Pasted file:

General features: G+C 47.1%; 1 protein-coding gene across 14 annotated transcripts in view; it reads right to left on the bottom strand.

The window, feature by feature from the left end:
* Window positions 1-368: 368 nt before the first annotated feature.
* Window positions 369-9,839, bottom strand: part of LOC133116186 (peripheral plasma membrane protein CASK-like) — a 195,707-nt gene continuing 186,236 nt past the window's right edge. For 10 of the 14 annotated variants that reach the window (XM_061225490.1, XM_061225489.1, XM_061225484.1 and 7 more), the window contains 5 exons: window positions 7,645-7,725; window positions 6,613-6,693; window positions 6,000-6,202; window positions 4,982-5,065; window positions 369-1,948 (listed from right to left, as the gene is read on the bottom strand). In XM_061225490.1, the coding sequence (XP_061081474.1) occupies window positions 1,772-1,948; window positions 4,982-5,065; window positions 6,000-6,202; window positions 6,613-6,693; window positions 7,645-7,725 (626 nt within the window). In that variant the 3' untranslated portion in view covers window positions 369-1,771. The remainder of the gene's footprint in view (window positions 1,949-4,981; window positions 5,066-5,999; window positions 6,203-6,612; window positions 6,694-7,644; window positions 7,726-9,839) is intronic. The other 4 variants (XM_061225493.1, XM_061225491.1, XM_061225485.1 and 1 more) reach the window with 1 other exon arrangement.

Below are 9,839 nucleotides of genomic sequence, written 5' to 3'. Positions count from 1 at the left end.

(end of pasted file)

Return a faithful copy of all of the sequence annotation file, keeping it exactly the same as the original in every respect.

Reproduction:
General features: G+C 47.1%; 1 protein-coding gene across 14 annotated transcripts in view; it reads right to left on the bottom strand.

The window, feature by feature from the left end:
* Window positions 1-368: 368 nt before the first annotated feature.
* Window positions 369-9,839, bottom strand: part of LOC133116186 (peripheral plasma membrane protein CASK-like) — a 195,707-nt gene continuing 186,236 nt past the window's right edge. For 10 of the 14 annotated variants that reach the window (XM_061225490.1, XM_061225489.1, XM_061225484.1 and 7 more), the window contains 5 exons: window positions 7,645-7,725; window positions 6,613-6,693; window positions 6,000-6,202; window positions 4,982-5,065; window positions 369-1,948 (listed from right to left, as the gene is read on the bottom strand). In XM_061225490.1, the coding sequence (XP_061081474.1) occupies window positions 1,772-1,948; window positions 4,982-5,065; window positions 6,000-6,202; window positions 6,613-6,693; window positions 7,645-7,725 (626 nt within the window). In that variant the 3' untranslated portion in view covers window positions 369-1,771. The remainder of the gene's footprint in view (window positions 1,949-4,981; window positions 5,066-5,999; window positions 6,203-6,612; window positions 6,694-7,644; window positions 7,726-9,839) is intronic. The other 4 variants (XM_061225493.1, XM_061225491.1, XM_061225485.1 and 1 more) reach the window with 1 other exon arrangement.

Below are 9,839 nucleotides of genomic sequence, written 5' to 3'. Positions count from 1 at the left end.